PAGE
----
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April 1895


4 April 1895 • Thursday

Today I went direct to our Woman’s Conference Dot kept the office & we had a pleasant sort of meeting– I was very weary and felt the need of faith– I urged Aunt Zina to let us talk of current matters instead of having reports in the usual manner– At noon we were much disturbed by messages that seemed doubtful of our getting equal suffrage– but I was not so gloomy yet felt prayer would help us– Sister Zina offered prayer in which we all joined and we felt comforted– in the evening Jos. F. spoke to us very strongly on this subject– {p. 123}

5 April 1895 • Friday

The great Conference of the Church opened today all the First Presidency in their places and most of the Twelve– A large audience for an opening day– {p. 124}

6 April 1895 • Saturday

Today all is confusion I was feeling very badly when I came to the office but tried to work Mrs. [Hannah Settle] Lapish of Am. Fork was here and many others, such a confusion one could not well keep one’s head level. Miss [Marian E.] Scoles of Logan called and we had to make an appointment for Tuesday next. I felt much distressed but sent out many letters about 80 in all– {p. 125}

7 April 1895 • Sunday

This morning is lovely and bright, slept better last night and lay in bed very late felt somewhat rested. Went to the Tabernacle & heard Pres. Geo. Q. Cannon & Pres. W. [Wilford] Woodruff. Conference closed today; until October. Tried to find Aunt Zina and talk with her but failed utterly. Annie and baby were well but she has too much care and not sufficient help. I stayed until nearly ten came home to prepare copy for paper. Sent off a letter to Julia [Ivins] McDonald and others. Mrs. Caine is counting up signatures. I wrote to Mrs. Frank [Frances] Stuart Parker today about the Woman’s Congress in October and whether it should be held here. {p. 126}

8 April 1895 • Monday

The sad anniversary of my sweet Emmie [Emeline W. Wells]’s death, a dreary morning and O so hard to work and to meet people we have a meeting of the National Woman’s Relief Society and so much to do– I made a short speech but could not say half that was in my heart of the present needs of the time– {p. 127}

11 April 1895 • Thursday

This is Belle’s wedding day1 and she is to have a dinner. John Q. & Annie and myself are all except her own family and Dot’s best young man.2 The dinner was fine and everything passed off pleasantly and we had a fine evening. We all remember though the sad sad funeral on this day seventeen years ago how lonely the house was how dreadful– I could not look up or speak to any one all through the service, every one tried to comfort me, but no one knew what I was suffering. She3 was one of the noblest girls that ever lived, never pained me by word or deed. Too pure for this life, she lives in a better world, where pain and sin and sorrow cannot enter More lists of names today for equal suffrage– {p. 130}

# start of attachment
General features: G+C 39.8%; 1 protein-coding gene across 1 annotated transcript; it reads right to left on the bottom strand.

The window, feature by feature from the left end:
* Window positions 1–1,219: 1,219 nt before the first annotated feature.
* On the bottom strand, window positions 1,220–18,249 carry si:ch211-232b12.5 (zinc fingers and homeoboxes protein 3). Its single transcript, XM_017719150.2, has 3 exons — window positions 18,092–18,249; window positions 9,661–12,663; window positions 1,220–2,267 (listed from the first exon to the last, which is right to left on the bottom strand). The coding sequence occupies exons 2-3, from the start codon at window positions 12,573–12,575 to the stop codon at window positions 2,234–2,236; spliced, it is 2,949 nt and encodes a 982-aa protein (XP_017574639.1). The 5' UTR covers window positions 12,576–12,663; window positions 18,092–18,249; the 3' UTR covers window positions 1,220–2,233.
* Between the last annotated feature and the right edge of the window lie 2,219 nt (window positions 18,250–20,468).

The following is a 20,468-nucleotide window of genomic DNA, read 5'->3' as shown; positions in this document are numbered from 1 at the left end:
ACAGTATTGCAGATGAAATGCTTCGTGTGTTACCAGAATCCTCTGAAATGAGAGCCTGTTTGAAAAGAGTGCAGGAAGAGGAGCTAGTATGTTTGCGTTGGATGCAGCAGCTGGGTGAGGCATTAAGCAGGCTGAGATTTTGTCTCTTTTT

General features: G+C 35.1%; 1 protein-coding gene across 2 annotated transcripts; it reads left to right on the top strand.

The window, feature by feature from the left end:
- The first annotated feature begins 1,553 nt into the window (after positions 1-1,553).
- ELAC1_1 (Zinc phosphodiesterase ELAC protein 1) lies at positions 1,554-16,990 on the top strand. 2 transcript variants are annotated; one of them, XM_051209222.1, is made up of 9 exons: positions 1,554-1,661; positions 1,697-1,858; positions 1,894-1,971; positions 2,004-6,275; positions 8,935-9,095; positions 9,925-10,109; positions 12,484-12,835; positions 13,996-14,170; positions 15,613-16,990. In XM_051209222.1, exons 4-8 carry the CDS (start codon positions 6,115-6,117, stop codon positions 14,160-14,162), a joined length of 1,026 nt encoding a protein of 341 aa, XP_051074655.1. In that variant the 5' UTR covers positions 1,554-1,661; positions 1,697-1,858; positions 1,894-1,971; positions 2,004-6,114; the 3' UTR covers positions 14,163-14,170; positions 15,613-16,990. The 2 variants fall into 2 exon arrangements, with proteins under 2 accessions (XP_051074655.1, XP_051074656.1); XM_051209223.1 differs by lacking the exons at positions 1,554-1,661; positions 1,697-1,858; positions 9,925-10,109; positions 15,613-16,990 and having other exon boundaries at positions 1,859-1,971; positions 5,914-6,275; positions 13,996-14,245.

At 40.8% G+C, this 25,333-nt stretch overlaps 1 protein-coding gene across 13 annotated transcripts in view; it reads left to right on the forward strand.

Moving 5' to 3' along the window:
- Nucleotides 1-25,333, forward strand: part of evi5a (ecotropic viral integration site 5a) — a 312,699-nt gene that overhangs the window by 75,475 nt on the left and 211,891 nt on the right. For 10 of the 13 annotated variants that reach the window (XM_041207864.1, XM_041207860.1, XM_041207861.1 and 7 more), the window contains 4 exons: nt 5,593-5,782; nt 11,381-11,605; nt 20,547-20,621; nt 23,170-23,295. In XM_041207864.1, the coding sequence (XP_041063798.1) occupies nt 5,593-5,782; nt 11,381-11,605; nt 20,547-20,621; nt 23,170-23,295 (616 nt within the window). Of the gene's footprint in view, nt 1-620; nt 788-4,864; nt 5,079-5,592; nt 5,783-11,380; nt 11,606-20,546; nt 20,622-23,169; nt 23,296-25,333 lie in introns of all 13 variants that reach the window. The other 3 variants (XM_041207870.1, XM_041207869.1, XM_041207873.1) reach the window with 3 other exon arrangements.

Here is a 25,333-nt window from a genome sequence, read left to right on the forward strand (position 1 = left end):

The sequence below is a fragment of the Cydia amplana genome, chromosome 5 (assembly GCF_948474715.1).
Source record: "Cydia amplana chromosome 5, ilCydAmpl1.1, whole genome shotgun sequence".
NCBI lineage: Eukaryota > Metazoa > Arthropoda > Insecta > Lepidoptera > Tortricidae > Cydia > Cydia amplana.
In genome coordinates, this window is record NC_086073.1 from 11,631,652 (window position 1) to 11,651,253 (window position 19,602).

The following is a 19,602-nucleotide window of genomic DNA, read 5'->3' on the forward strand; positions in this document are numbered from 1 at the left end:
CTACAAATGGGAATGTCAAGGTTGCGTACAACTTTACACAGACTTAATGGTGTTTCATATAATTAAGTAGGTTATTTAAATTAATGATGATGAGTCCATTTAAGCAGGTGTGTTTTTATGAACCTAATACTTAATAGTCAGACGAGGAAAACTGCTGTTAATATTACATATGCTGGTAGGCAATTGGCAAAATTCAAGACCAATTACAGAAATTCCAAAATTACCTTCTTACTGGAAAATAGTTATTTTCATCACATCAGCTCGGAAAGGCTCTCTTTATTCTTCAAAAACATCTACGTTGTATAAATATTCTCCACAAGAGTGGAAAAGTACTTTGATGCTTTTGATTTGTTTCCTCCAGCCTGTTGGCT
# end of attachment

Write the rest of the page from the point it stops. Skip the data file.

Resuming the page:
13 April 1895 • Saturday

Emeline [Y.] Wells birthday she is thirty eight today born in 1857– how well I remember it before the Echo caňon war4 and the move to Provo when we all left our homes & took to wagons and tents to sojourn wherever we could find shelter and a resting place, Emeline has been much with me in times past and now she teaches kindergarten and is doing nicely– {p. 132}

15 April 1895 • Monday

My brother Hiram [E. W. Clark]’s birthday he is sixty today and there is no doubt great rejoicing in their home, all the family will doubtless write him letters of congratulation except me and I cannot though no one feels to want to give him love and honor more than I but I am not equal to so much actual work. It does seem strange that so delicate as I have always been such burdens are laid upon me. {p. 134}

16 April 1895 • Tuesday

This is Elise [Gasser]’s birthday and I gave her a new hat Belle bought her a silk waist– it is a fine day not too cold– {p. 135}

18 April 1895 • Thursday

This morning I hurried with all speed in order to prepare the new lists that came in and was off to the Convention in very good time but not too soon after all– Saw Thurmon [Samuel R. Thurman] at the Cullen and talked with him– found him very confident of the result– he is one who reassures you when in doubt– the vote was taken and stood 69. for and 32 against– a little bitterness was manifest from [Brigham H.] Roberts & [Charles S.] Varian also [William F.] James but altogether it was smooth sailing I sent a telegram to Susan B. Anthony to let her know– We kept very quiet and made no demonstratiom5 {p. 137}

19 April 1895 • Friday

This is John Q’s birthday he is 38 today it scarcely seems possible– I have been very busy trying to get on with some of my work which is so behind and Dr. [Charles F.] Wilcox has prized [appraised] the [Deseret] Hospital instruments and left them in the middle of the floor and Parley P. Pratt [Jr.] who is to take them on account came up today to get them and Luella [Young] Brigham called and in the middle of it Judge [Charles S.] Zane came and brought me his list with his own signature at the top of the list, I went to Annie’s to dinner had goose & plum pudding all were well and content spent the evening, Louise came home & slept here {p. 138}

20 April 1895 • Saturday